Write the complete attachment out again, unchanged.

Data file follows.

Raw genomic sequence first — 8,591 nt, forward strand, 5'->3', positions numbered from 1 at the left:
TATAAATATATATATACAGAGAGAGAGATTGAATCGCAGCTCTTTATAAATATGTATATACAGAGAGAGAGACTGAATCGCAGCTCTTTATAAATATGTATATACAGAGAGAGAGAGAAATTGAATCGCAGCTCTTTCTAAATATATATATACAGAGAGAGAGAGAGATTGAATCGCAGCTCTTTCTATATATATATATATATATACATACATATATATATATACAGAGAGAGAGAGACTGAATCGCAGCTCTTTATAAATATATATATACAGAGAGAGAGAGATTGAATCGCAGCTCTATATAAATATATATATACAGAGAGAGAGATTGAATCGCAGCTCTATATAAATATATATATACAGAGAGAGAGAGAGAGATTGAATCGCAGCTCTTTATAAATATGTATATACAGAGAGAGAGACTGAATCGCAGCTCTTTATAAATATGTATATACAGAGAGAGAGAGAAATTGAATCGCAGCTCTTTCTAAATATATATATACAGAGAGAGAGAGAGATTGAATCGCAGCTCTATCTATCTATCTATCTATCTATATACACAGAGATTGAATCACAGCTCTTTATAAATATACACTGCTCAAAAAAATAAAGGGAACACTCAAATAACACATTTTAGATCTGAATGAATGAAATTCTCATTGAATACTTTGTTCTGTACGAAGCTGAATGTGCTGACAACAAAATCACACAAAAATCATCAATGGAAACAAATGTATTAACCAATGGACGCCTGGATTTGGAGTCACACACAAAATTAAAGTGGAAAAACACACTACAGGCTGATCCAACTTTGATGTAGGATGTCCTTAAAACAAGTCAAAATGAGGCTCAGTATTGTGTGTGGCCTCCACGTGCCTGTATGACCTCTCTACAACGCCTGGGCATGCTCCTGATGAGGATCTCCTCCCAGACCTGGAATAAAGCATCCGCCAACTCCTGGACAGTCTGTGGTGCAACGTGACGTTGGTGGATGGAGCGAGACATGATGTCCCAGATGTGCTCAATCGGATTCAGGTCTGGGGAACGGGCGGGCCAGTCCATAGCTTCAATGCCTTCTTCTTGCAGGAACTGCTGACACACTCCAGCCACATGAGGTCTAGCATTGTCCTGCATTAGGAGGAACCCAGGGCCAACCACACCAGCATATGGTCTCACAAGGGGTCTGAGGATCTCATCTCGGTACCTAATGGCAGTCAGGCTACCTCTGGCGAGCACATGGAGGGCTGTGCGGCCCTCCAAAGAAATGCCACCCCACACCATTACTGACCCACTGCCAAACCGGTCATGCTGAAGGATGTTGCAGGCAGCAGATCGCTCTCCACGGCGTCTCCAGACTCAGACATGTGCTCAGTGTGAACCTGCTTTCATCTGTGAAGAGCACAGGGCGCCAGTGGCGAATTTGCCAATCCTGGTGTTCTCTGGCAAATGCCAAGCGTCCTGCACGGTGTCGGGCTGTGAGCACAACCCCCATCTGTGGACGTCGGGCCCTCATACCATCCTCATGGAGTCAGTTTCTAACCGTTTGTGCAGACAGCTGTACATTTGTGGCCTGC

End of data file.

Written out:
Raw genomic sequence first — 8,591 nt, forward strand, 5'->3', positions numbered from 1 at the left:
TATAAATATATATATACAGAGAGAGAGATTGAATCGCAGCTCTTTATAAATATGTATATACAGAGAGAGAGACTGAATCGCAGCTCTTTATAAATATGTATATACAGAGAGAGAGAGAAATTGAATCGCAGCTCTTTCTAAATATATATATACAGAGAGAGAGAGAGATTGAATCGCAGCTCTTTCTATATATATATATATATATACATACATATATATATATACAGAGAGAGAGAGACTGAATCGCAGCTCTTTATAAATATATATATACAGAGAGAGAGAGATTGAATCGCAGCTCTATATAAATATATATATACAGAGAGAGAGATTGAATCGCAGCTCTATATAAATATATATATACAGAGAGAGAGAGAGAGATTGAATCGCAGCTCTTTATAAATATGTATATACAGAGAGAGAGACTGAATCGCAGCTCTTTATAAATATGTATATACAGAGAGAGAGAGAAATTGAATCGCAGCTCTTTCTAAATATATATATACAGAGAGAGAGAGAGATTGAATCGCAGCTCTATCTATCTATCTATCTATCTATATACACAGAGATTGAATCACAGCTCTTTATAAATATACACTGCTCAAAAAAATAAAGGGAACACTCAAATAACACATTTTAGATCTGAATGAATGAAATTCTCATTGAATACTTTGTTCTGTACGAAGCTGAATGTGCTGACAACAAAATCACACAAAAATCATCAATGGAAACAAATGTATTAACCAATGGACGCCTGGATTTGGAGTCACACACAAAATTAAAGTGGAAAAACACACTACAGGCTGATCCAACTTTGATGTAGGATGTCCTTAAAACAAGTCAAAATGAGGCTCAGTATTGTGTGTGGCCTCCACGTGCCTGTATGACCTCTCTACAACGCCTGGGCATGCTCCTGATGAGGATCTCCTCCCAGACCTGGAATAAAGCATCCGCCAACTCCTGGACAGTCTGTGGTGCAACGTGACGTTGGTGGATGGAGCGAGACATGATGTCCCAGATGTGCTCAATCGGATTCAGGTCTGGGGAACGGGCGGGCCAGTCCATAGCTTCAATGCCTTCTTCTTGCAGGAACTGCTGACACACTCCAGCCACATGAGGTCTAGCATTGTCCTGCATTAGGAGGAACCCAGGGCCAACCACACCAGCATATGGTCTCACAAGGGGTCTGAGGATCTCATCTCGGTACCTAATGGCAGTCAGGCTACCTCTGGCGAGCACATGGAGGGCTGTGCGGCCCTCCAAAGAAATGCCACCCCACACCATTACTGACCCACTGCCAAACCGGTCATGCTGAAGGATGTTGCAGGCAGCAGATCGCTCTCCACGGCGTCTCCAGACTCAGACATGTGCTCAGTGTGAACCTGCTTTCATCTGTGAAGAGCACAGGGCGCCAGTGGCGAATTTGCCAATCCTGGTGTTCTCTGGCAAATGCCAAGCGTCCTGCACGGTGTCGGGCTGTGAGCACAACCCCCATCTGTGGACGTCGGGCCCTCATACCATCCTCATGGAGTCAGTTTCTAACCGTTTGTGCAGACAGCTGTACATTTGTGGCCTGC